The newly released Free the Tipple book — a play on words of the ‘free the nipple’ campaign against the gendered discrimination of nipples, offers cocktail recipes alongside blurbs from some of the biggest players in the women’s rights movement. It was the perfect stocking filler — accessible, sexy feminism at its best. But this sexily stirred, not shaken approach to feminism is harming the women’s movement.
Bitch Media’s Andi Zeislar coined the term ‘Empowertising’, as a way to describe the trending commodification of feminism. Whatever word we use for it, marketplace feminism or #femvertising, co-opting the language and images of women’s liberation to make sales shouldn’t pass us by.
While it’s been happening for as long as the feminist movement won women autonomous purchasing power, the digital era has seen it expand and energised.
You can’t buy skincare, wine, leggings or ice-cream nowadays without also ‘empowering’ women.
The clever confusion brands make and hope that we buy is that these mood boosting products have some connection to women having more power to claim their rights.
Jameela Jamil’s scouting of brands hijacking the body positive movement to make sales is the same, just a different movement. Once you see it — you can’t unsee it.
Last week, The Spice Girls ‘I want to be a spice girl’ t-shirt collaboration with Comic Relief was found out for having a dirty supply chain , with workers being paid 39p per hour to make the garments.
This type of wearable feminism with sinister under-layers is not new. In 2014 Nasty Women’s ‘This is what a Feminist looks like’ t-shirts were made by Mauritian women in a sweatshop for 47p an hour.
High fashion brands like Dior also got in on the action — selling $700 ‘We should all be feminist’ t-shirts.
Nowadays, brands know best to involve a charity partner, who see fractions of the profits. A tactical armour to avoid backlash over intentions.
While a brand that donates proceeds to women’s charity is better than one that doesn’t, we need to take a close look at how these brands are relying on a genuine shift in public consciousness to support ALL women as a revenue strategy.
The most important truth is that no brand can ‘empower’ women whilst simultaneously assaulting their self esteem or basic human rights.
The other reality is that brands are smart. They know that women are no longer buying into unattainable beauty standards or outdated gender norms. They know that making women feel good about themselves is (finally) what works.
While this positive shift in messaging is a good thing, and some brands are getting it right, many use feminist symbols without the values to back it up.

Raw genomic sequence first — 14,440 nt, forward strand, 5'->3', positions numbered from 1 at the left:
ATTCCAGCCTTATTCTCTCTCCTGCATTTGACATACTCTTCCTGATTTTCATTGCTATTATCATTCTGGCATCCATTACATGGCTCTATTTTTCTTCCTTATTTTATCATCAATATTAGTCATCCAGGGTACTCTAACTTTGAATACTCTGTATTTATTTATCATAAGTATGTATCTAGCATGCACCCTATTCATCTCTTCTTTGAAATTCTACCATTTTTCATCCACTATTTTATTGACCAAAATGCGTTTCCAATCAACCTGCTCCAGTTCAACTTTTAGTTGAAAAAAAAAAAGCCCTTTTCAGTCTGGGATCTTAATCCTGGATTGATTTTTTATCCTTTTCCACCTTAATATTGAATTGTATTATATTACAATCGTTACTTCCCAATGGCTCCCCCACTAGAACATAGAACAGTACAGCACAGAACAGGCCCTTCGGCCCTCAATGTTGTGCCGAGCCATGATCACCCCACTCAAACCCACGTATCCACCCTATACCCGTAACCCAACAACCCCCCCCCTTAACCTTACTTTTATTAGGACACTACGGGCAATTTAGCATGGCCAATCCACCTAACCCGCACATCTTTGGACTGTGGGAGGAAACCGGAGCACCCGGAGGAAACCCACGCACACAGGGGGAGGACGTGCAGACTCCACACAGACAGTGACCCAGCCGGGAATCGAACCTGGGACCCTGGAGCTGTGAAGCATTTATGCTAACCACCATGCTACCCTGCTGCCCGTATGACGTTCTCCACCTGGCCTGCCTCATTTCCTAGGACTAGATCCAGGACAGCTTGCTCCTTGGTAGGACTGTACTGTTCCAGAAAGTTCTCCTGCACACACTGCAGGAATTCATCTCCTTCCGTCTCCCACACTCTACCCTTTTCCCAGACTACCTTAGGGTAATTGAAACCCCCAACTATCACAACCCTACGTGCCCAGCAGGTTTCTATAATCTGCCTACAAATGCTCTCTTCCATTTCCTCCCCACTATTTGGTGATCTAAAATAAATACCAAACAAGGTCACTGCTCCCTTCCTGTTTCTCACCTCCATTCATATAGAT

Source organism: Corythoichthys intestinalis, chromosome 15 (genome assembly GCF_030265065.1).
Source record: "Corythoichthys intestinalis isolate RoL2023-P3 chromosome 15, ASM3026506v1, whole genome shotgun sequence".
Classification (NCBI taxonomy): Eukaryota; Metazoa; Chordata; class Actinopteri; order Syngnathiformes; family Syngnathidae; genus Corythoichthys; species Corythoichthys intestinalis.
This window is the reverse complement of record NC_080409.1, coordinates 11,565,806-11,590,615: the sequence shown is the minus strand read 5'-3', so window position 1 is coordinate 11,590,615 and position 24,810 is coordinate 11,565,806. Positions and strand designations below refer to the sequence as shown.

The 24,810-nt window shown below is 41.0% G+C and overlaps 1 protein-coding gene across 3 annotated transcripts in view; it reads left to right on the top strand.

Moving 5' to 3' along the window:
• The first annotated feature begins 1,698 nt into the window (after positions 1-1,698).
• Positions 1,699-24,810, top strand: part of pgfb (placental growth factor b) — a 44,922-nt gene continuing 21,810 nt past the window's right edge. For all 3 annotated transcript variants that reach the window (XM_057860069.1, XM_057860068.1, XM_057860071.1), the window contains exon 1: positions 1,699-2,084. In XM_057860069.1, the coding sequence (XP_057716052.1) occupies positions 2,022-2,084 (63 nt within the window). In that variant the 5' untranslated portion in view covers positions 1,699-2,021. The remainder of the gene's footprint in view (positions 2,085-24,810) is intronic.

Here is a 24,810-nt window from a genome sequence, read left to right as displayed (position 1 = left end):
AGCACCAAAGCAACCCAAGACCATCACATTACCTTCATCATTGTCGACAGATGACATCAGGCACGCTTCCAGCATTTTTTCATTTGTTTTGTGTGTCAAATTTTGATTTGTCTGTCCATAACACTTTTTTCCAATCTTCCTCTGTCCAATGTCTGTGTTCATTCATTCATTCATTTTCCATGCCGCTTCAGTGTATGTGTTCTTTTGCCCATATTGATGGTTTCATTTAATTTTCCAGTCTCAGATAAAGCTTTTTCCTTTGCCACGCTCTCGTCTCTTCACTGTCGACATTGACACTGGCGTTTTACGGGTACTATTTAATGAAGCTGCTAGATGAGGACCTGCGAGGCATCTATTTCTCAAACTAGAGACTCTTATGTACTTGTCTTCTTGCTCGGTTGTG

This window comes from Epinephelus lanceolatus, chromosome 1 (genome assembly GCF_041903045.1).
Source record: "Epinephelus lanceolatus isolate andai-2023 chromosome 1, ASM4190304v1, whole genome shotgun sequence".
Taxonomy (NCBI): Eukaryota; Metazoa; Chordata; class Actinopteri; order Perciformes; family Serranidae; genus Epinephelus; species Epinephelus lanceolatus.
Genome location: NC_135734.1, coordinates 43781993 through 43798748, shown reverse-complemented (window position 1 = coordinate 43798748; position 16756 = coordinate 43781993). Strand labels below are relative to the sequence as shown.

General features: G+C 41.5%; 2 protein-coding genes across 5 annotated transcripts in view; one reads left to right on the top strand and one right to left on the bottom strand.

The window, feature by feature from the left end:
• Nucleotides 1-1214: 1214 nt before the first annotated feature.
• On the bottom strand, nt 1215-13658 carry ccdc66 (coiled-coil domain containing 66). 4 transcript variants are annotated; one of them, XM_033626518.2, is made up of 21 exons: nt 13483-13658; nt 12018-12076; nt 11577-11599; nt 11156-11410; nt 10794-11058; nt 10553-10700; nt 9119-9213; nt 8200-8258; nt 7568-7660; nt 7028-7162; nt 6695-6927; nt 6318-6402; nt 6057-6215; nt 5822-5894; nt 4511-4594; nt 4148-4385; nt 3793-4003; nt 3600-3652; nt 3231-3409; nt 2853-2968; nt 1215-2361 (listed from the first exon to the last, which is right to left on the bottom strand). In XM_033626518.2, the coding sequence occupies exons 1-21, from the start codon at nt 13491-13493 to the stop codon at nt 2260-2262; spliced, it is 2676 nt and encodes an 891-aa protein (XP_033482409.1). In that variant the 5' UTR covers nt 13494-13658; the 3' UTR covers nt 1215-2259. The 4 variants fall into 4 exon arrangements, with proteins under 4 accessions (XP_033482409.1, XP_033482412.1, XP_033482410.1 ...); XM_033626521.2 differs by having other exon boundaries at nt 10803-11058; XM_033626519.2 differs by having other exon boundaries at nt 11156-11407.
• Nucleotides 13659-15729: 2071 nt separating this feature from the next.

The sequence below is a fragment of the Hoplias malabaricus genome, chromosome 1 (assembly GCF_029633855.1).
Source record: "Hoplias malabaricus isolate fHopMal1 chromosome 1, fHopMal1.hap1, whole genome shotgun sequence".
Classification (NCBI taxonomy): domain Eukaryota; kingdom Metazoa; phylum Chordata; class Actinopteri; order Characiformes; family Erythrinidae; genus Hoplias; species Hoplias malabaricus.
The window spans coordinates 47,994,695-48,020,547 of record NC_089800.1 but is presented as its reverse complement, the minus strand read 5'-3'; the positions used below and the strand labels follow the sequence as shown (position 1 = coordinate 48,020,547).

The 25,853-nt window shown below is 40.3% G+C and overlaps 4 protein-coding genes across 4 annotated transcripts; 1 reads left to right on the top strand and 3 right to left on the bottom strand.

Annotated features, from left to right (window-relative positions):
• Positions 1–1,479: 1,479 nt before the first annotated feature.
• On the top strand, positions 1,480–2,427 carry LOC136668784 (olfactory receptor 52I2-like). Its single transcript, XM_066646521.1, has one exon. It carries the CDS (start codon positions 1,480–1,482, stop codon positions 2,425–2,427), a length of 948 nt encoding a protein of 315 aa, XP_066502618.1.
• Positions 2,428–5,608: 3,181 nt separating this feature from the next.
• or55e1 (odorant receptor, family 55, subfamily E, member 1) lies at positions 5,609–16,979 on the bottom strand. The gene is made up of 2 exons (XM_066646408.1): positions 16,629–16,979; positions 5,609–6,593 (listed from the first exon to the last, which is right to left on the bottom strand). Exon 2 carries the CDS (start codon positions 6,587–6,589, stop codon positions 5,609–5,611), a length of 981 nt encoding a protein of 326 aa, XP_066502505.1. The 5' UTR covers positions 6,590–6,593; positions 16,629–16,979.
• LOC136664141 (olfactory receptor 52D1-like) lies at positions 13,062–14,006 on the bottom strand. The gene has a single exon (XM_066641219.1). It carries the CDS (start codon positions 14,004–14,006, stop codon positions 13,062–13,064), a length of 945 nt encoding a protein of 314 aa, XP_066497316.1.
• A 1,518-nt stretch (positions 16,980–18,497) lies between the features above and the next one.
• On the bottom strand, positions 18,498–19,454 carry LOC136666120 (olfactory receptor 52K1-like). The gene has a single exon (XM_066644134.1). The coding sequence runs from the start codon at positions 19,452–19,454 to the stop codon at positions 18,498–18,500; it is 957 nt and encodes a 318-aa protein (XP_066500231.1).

Dove is a brand who does ‘empowertising’ best. Around 2004 Dove re-branded into the ‘Real Beauty’ they are today. They wanted audiences to award their ‘braveness’ to show real bodies in adverts and accept that this same brand continues to sell products that manipulate us into hating ourselves, like skin whitening face wash and cellulite creams.
Heroine sports, a latex looking active wear brand sprays ‘empowering’ all over its marketing. While active wear is damn comfy, tights are not going to be the item that brings women greater access to our rights. Instead ‘Empowerment’ is a framing that convinces a brands target audience that they’re on your side.
Breakfast brand Special K, dropped decades of pressuring us to put down the pastries and pick up the dull cereal to make sure we can fit into their iconic red bikini. In a recent shift, their ‘Powering You’ campaign tried to make breakfast cereal a feminist act — and it failed.
No matter how or where brands stick feminist language on their products it won’t change the fact that you can’t wear feminism , or snack on it. It requires as many of us as possible doing work in service of equality.
The word empowerment has now lost meaning. One argument is that the word empowerment is so palatable because it doesn’t go so extreme as to suggest that what women and girls really need is simply – power.
We dress it up with characters on each side and dilute the real objective. It’s not enough in 2019 to spread words of ‘giving women power’ as if brands are the holders of it and women simply need to passively accept it – or buy it.
From harmless to the more sinister, where these messages can cause real harm is when every message we see is saturated in empowerment and feminism, we can easily be convinced that real cultural shifts have been made. ‘Of course women are empowered – it’s everywhere!’
But it’s not the case – women’s rights are being rolled back across the world. We have a known sexual predator in the world’s highest position of power, recorded rapes in London rose by 20% in 2018, while only 2% of rapes see their rapist convicted in the UK. Over 50,000 women risk losing their jobs each year from maternity discrimination. A female bus driver in the UK will get paid 12% less than her male colleague, while a female lawyer will take a pay cut of 16% to her male equal. It’s a shit show.
Positive messages of strong women are important — but profiting off a manipulation of the women’s movement has to be recognised. If brands want to benefit from our fight for equality than they must learn to be our allies. They must step up and support policy change publicly, take responsibility for their supply chains, assess their entire range of products, not just a one-off, and ask themselves what power is activated for women in society by their product before they stick the word ‘empowering’ anywhere.